Cannabis (most commonly obtained from the Cannabis indica and Cannabis sativa plants) has three major components: cannabinoids, terpenoids, and flavonoids. While there are over a hundred different cannabinoids, the two major components are tetrahydrocannabional (THC) and cannabidiol (CBD). Historically more attention has been paid to the psychoactive (euphoric “getting high”) component of the cannabis plant, THC; there have been fewer scientific studies on the medical use of CBD, a non-psychoactive component of the plant.
Given the rapid change in the legality of cannabis coupled with the increased appetite for something new, and driven by unprecedented profit margins, the advertising for cannabinoids in general and CBD in particular has gone wild. The FDA is very clear that it is illegal to market CBD by adding it to a food or labeling it as a dietary supplement. And it warns the public about its potential side effects, as it’s often advertised in a way that may lead people to mistakenly believe using CBD “can’t hurt.” CBD can cause liver injury, and can affect the male reproductive system (as demonstrated in laboratory animal studies).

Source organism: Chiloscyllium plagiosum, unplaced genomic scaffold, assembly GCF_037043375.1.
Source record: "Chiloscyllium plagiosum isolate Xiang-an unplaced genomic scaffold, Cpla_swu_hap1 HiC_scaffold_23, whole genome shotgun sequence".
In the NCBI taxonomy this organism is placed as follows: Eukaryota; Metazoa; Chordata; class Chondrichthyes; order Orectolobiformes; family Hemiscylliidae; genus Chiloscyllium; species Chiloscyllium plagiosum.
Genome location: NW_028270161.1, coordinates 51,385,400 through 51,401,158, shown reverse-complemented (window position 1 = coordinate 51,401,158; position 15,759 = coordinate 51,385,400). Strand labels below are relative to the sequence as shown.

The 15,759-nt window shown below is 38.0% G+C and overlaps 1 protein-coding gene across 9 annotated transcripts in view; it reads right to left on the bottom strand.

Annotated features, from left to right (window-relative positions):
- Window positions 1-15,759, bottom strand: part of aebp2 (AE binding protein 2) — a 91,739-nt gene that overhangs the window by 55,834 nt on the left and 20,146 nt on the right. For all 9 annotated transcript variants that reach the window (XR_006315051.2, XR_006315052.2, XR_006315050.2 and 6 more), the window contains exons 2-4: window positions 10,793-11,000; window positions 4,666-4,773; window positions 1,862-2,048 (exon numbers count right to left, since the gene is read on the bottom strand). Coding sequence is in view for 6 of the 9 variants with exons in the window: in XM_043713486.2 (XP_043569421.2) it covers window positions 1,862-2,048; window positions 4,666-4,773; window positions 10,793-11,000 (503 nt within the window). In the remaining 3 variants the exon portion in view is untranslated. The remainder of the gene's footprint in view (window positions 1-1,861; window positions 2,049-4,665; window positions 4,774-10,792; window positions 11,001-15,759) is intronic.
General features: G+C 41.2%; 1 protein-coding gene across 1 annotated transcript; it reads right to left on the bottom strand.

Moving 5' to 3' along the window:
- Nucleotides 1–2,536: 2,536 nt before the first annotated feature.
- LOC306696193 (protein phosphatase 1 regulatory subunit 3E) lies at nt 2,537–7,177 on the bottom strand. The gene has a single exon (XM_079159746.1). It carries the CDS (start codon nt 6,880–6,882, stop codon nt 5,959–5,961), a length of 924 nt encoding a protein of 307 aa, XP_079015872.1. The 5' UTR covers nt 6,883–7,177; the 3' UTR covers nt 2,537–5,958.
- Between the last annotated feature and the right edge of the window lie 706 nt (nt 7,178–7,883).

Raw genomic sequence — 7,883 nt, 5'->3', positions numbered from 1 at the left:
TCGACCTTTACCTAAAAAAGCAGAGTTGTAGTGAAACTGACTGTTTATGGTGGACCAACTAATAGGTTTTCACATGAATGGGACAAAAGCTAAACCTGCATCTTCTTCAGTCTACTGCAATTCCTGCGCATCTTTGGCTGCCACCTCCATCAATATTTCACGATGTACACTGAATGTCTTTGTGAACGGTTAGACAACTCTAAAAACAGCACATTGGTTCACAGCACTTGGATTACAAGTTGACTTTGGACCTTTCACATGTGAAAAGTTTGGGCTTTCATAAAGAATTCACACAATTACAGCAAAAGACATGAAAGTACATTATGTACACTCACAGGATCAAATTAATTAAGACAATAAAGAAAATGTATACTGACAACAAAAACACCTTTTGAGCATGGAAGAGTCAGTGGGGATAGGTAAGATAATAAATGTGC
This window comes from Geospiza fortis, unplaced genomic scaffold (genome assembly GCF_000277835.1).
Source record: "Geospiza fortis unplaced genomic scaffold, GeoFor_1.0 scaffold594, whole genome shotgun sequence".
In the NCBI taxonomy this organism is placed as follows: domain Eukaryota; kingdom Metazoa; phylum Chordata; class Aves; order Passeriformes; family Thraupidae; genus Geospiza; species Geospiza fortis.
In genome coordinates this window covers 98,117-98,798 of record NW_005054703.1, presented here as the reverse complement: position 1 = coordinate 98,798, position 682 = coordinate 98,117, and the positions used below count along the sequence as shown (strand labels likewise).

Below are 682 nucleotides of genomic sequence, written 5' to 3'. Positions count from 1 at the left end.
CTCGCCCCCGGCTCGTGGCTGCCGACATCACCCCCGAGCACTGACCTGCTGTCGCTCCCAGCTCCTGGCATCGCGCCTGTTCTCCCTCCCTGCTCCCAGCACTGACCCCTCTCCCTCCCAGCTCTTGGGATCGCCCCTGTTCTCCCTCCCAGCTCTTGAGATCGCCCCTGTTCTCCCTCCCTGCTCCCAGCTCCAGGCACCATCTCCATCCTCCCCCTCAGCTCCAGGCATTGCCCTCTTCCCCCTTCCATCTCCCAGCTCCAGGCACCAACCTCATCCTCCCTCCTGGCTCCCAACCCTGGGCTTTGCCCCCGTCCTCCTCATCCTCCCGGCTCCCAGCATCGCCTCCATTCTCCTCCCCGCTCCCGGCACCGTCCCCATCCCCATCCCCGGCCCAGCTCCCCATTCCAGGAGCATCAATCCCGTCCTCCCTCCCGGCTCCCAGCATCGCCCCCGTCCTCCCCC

The bottom line: Don’t make CBD your first or only choice for pain relief
Most importantly, CBD can interact with other important medications like blood thinners, heart medications, and immunosuppressants (medications given after organ transplantation), potentially changing the levels of these important medications in the blood and leading to catastrophic results, including death. Also, more information needs to be gathered about its safety in special populations such as the elderly, children, those who are immunocompromised, and pregnant and breastfeeding women.